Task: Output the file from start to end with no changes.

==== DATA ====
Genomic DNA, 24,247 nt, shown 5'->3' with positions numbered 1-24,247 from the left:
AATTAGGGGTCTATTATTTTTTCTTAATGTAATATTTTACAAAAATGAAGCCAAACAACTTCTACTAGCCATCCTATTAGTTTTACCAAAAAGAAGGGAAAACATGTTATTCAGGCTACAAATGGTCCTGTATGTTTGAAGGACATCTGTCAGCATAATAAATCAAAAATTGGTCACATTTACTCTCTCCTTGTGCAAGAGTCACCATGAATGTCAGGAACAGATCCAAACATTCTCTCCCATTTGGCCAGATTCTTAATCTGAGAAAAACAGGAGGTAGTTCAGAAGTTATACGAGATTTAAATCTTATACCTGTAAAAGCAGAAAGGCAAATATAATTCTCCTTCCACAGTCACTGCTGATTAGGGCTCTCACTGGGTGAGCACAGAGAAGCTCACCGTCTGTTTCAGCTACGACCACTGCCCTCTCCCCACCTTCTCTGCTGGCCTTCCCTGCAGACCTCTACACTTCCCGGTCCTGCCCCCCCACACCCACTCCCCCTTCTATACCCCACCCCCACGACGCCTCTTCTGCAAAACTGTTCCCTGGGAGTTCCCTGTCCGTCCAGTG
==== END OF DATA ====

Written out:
Genomic DNA, 24,247 nt, shown 5'->3' with positions numbered 1-24,247 from the left:
AATTAGGGGTCTATTATTTTTTCTTAATGTAATATTTTACAAAAATGAAGCCAAACAACTTCTACTAGCCATCCTATTAGTTTTACCAAAAAGAAGGGAAAACATGTTATTCAGGCTACAAATGGTCCTGTATGTTTGAAGGACATCTGTCAGCATAATAAATCAAAAATTGGTCACATTTACTCTCTCCTTGTGCAAGAGTCACCATGAATGTCAGGAACAGATCCAAACATTCTCTCCCATTTGGCCAGATTCTTAATCTGAGAAAAACAGGAGGTAGTTCAGAAGTTATACGAGATTTAAATCTTATACCTGTAAAAGCAGAAAGGCAAATATAATTCTCCTTCCACAGTCACTGCTGATTAGGGCTCTCACTGGGTGAGCACAGAGAAGCTCACCGTCTGTTTCAGCTACGACCACTGCCCTCTCCCCACCTTCTCTGCTGGCCTTCCCTGCAGACCTCTACACTTCCCGGTCCTGCCCCCCCACACCCACTCCCCCTTCTATACCCCACCCCCACGACGCCTCTTCTGCAAAACTGTTCCCTGGGAGTTCCCTGTCCGTCCAGTG